Raw Chicken for Dogs

Both raw chicken parts and raw chicken feet can be used in your dog's raw diet.
i chicken feet image by TiG from Fotolia.com

Kibble is a convenient food for most dog owners to feed their dogs. Unfortunately, not all dogs thrive on kibble. For these dogs, a raw diet that includes chicken may be a suitable alternative.

Meaty Chicken Parts

Whole chicken parts, such as backs, necks, legs or necks, count as “raw meaty bones.” If the meat is ground or removed from the bone before feeding, these parts still fulfill the requirements for muscle meats. Contrary to popular belief, dogs can eat raw bones without any risk of injury. Small dogs need little accommodation while eating raw meaty bones; however, larger dogs should not be fed any parts that are small enough to present a choking hazard.

Chicken Feet

Raw chicken feet might not be the prettiest things you’ll ever feed your dog. However, they will provide him with a good amount of glucosamine, a nutrient vital to joint health. Chicken feet can also act as natural toothbrushes, playing a role in your dog’s daily teeth maintenance. Raw chicken feet are available at Asian markets, farmer’s markets and some grocery stores.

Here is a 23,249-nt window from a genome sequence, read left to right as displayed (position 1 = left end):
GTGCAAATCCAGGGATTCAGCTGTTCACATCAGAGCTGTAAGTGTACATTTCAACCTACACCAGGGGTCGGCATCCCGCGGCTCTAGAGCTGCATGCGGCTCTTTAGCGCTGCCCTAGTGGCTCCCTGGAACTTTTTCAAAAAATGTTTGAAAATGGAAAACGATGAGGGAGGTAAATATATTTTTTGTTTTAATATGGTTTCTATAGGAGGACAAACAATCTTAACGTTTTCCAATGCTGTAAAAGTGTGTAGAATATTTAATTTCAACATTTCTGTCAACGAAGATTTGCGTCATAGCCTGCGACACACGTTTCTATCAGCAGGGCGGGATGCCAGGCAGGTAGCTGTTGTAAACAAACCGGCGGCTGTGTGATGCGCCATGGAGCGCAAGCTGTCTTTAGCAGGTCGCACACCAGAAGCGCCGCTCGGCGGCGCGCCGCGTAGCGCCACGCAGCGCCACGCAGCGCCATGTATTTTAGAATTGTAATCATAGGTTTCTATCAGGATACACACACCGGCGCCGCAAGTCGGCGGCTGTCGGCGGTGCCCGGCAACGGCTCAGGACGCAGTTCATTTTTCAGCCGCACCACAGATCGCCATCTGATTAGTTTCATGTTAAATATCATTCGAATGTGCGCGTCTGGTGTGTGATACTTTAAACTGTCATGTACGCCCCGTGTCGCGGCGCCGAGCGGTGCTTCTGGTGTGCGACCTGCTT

Organ Meats

Raw chicken organs, such as giblets and livers, are readily available at local grocery stores. Hearts, while also readily available, are considered to be a muscle meat, not an organ meat. A raw meat diet should consist of approximately 5 to 10 percent organ meats to provide a balanced diet. Not only do they provide essential amino acids to your dog, but they are also a highly digestible form of protein.


There is a risk of salmonella contamination when feeding raw chicken. However, dogs’ digestive systems have developed to process even contaminated foods with relative safety. You can control the amount of contamination to which you are exposed with the same food handling and handwashing techniques that keep you safe when handling raw meats for human consumption. The bacteria that causes salmonella has also been found in highly processed dog kibble, so merely using dry food is not sufficient to protect yourself and your dogs from contact with salmonella.

The AVMA on Raw Feeding

The American Veterinary Medical Association recommends that all meats or milk be fully cooked or pasteurized before feeding them to pets. They have taken this position due to the possibility raw meat and milk could be contaminated with various disease-causing bacteria, including those causing salmonella and listeria. The AVMA recommends that commercially prepared food be fed instead of raw food and that people observe proper handwashing procedures when feeding pets, even when commercially prepared foods are used.

the nest